PRP Hair Growth: The Science Behind The Therapy
PRP hair growth is a natural hair restoration solution for baldness (or alopecia). A small amount of blood is extracted with a fine needle from the individual undergoing therapy. Centrifugation is then used to separate platelet rich plasma (PRP) from the blood. When injected back into the scalp of the patient who suffers from androgenic alopecia hair loss, growth factors in PRP help in hair restoration.
And when androgenic alopecia (AGA) affects about 70% of men and 40% of women globally, it’s a hot new procedure to assist millions of hair loss sufferers worldwide.
How PRP Hair Growth Therapy Works:
PRP therapy involves following steps:
The practitioner aspires a small amount of blood from the patient’s body and subjects it to centrifugation.
Centrifugation is a process that separates components of whole blood — red blood cells (RBCs), white blood cells (WBCs) and platelets. RBCs, which make up 45% of the whole blood, rest at the bottom; with WBCs and platelets, making up <1% of the total blood, present in the buffy central layer. The top layer – called plasma – is supernatant and up to 55% of the total blood.
Once centrifuged, platelet-rich plasma (PRP) is collected by sucking out the top supernatant layer of platelet-poor plasma (PPP), the residual volume in the tube is re-suspended by gentle inversion.
PRP contains about >1,000,000/μL platelets. Total amount of PRP yielded is very small, at around 5-6 ml. PRP is then activated by adding calcium chloride or calcium gluconate (10%) to the concentrated plasma. The mixture is then allowed to stand for a few minutes which initiates the fibrin clot (marking the start of coagulation cascade).
It is necessary to activate these platelets since the essential growth factors are found only in activated platelets (alpha granules).
The PRP is then injected into specific points in your scalp where it stimulates hair re-growth.
Treating Hair Loss Comes Down To Growth Factor
Once injected into the scalp, the platelets are activated and release growth factors that combat hair loss and stimulate hair growth such as:
- Platelet derived growth factor (PDGF) – promotes dermal mesenchyme growth which forms hair canal. A dermal mesenchyme is a tissue of loosely connected cells located in the dermis.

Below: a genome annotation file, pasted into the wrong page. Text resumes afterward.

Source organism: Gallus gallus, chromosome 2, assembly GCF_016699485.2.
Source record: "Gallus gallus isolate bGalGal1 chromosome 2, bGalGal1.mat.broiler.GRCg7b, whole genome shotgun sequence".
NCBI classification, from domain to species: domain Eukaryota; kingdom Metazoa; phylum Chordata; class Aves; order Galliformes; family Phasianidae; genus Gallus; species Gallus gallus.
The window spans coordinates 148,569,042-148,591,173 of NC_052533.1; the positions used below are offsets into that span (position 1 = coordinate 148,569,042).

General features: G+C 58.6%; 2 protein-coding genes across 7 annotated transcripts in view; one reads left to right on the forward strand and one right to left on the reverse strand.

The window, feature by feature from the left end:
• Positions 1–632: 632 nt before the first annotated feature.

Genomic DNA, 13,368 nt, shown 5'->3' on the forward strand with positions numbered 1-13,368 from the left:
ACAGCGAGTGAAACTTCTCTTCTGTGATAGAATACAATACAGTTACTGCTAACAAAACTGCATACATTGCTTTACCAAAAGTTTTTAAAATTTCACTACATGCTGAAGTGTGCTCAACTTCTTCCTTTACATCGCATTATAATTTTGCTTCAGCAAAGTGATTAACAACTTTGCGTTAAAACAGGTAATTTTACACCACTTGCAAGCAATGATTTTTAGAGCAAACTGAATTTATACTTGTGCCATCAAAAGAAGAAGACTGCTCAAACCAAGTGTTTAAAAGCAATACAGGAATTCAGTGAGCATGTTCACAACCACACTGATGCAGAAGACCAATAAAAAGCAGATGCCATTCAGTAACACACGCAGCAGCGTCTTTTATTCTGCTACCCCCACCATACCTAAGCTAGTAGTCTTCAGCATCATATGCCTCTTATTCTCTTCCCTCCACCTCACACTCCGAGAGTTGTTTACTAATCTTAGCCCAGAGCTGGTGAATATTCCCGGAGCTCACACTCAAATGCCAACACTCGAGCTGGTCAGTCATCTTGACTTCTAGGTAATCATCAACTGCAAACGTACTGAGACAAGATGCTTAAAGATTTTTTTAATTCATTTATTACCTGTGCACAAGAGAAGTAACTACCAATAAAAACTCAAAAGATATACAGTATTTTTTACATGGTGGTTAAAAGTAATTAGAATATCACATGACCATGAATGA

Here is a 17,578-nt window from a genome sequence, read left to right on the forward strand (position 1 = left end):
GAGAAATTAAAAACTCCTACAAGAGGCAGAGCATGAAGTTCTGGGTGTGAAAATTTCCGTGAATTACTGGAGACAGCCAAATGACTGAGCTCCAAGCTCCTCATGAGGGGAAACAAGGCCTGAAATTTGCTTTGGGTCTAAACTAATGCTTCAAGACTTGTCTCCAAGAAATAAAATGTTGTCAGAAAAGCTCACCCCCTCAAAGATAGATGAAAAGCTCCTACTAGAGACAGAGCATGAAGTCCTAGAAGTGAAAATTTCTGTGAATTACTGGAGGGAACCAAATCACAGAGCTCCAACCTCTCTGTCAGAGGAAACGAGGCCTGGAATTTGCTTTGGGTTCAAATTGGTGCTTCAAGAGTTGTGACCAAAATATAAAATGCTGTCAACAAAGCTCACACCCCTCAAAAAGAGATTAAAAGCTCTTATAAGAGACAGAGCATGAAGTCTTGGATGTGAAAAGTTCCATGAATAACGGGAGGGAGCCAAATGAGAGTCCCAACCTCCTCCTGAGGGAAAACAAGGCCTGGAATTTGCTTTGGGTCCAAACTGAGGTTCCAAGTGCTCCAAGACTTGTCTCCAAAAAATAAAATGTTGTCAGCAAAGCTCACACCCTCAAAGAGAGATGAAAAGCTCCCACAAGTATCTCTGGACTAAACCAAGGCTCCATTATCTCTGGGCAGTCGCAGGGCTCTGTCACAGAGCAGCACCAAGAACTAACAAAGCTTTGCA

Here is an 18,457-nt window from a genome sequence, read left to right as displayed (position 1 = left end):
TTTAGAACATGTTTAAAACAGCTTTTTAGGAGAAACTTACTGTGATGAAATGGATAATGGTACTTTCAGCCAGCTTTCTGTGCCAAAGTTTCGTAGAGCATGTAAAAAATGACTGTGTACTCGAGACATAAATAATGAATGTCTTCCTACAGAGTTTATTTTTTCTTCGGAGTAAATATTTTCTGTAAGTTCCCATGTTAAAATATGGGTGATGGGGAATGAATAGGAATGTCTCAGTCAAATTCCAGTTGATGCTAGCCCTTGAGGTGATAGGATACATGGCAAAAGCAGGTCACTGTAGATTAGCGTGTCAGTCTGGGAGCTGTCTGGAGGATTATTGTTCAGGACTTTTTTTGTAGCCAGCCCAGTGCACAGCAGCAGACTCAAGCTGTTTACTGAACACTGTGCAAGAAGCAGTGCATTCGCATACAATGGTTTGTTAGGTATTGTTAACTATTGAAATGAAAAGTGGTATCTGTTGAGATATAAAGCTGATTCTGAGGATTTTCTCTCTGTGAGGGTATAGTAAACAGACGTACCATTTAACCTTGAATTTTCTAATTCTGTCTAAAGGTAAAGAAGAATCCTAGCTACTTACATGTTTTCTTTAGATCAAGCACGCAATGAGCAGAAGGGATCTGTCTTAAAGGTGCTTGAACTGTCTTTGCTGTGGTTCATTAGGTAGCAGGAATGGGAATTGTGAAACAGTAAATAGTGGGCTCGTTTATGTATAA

- Epidermal growth factor (EGF) — enhances growth of the hair follicles (called anagen phase) by stimulating epithelial cells and fibroblast cell division (mitosis).
- Vascular endothelial growth factor (VEGF) – enhances hair growth and hair quality.
- Nerve growth factor (NGF) – is a strong growth factor that also reduces the rate of programmed cell death (apoptosis).
- Fibroblast growth factor (FGF) – stimulates the proliferation and differentiation of keratinocytes and endothelial cells.
- Insulin like growth factor (IGF) – protects cell apoptosis by regulating the expression of messengers.
PRP is Now a Popular Treatment For Hair Loss
PRP injections have gained popularity among patients and cosmetic surgeons for being a therapeutic alternative. It is an adjuvant cellular therapy for patterned hair loss (PHR). If you are planning on getting a full hair transplantation, PRP hair growth injections can help delay the need for transplantation up to a year.
Here is why PRP treatment is so popular:
- It is an outpatient procedure and lasts for about 60-90 minutes
- It gives quick results that reach peak in about three months
- It is a temporary solution. Though this hair therapy is effective, regrown hair can fall again because of factors such as hormones, environment and inheritance.
- It lasts for about a year.
- The only side effects are pain and swelling.
Why PRP Is Superior To Drug Therapy
PRP has proven itself as an effective alternative for traditional drug therapies for hair loss — minoxidil and finasteride — both of which despite being approved by FDA have low patient compliance and satisfaction rate. This is because:
- Minoxidil has reportedly been associated with hair overgrowth on parts of the body other than scalp.
- Finasteride has been linked to loss of libido. It can also hamper gender development in male fetuses.
Though these drugs are still the gold standard in dermatology clinics, mounting complaints of alopecia and hair thinning have led people and cosmetologists to explore new avenues of hair loss treatment.
Proof PRP Actually Works: Clinical Trials For PRP Hair Growth Treatments
Several clinical trials have been conducted to study the effectiveness of PRP hair growth therapy and have delivered encouraging findings.
In a 2011 study, Takikawa et al, of National Defense Medical College, Japan, found PRP to increase hair growth in 13 patients who received five local treatments of platelet-rich plasma injections. Microscopic examination showed a thickened epithelium of hair follicle as well as an increase in the number of collagen fibers and blood vessels.
In another pilot study, Sorbelline et al of International Hair Research Foundation, Italy (2013), evaluated safety and efficacy of PRP injections in 45 patients suffering from alopecia areata, an autoimmune condition.
Patients were followed for one year. PRP produced surprisingly good results by promoting hair growth, reducing itching and burning, and decreasing hair dystrophy.
Italian researchers further authenticated the findings of earlier studies and found PRP hair treatment to provide improvement by 40.6% and 54.7% in male and female participants.
Subsequent studies by researchers from University of Thrace, Greece, (2014) and University of Rome, Italy, (2015) have vouched for therapeutic efficacy of PRP for hair growth and patient satisfaction without any major side effects.